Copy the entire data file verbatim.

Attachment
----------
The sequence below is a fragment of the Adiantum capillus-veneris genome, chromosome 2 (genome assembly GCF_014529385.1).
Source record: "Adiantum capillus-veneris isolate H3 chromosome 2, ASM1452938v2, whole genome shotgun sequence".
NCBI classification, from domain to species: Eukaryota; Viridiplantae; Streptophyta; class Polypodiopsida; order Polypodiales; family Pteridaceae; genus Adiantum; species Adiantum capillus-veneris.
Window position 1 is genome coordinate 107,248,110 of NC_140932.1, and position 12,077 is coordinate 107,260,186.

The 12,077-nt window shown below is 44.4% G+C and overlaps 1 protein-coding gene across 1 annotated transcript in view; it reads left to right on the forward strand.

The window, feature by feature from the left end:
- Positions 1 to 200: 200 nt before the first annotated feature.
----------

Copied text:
The sequence below is a fragment of the Adiantum capillus-veneris genome, chromosome 2 (genome assembly GCF_014529385.1).
Source record: "Adiantum capillus-veneris isolate H3 chromosome 2, ASM1452938v2, whole genome shotgun sequence".
NCBI classification, from domain to species: Eukaryota; Viridiplantae; Streptophyta; class Polypodiopsida; order Polypodiales; family Pteridaceae; genus Adiantum; species Adiantum capillus-veneris.
Window position 1 is genome coordinate 107,248,110 of NC_140932.1, and position 12,077 is coordinate 107,260,186.

The 12,077-nt window shown below is 44.4% G+C and overlaps 1 protein-coding gene across 1 annotated transcript in view; it reads left to right on the forward strand.

The window, feature by feature from the left end:
- Positions 1 to 200: 200 nt before the first annotated feature.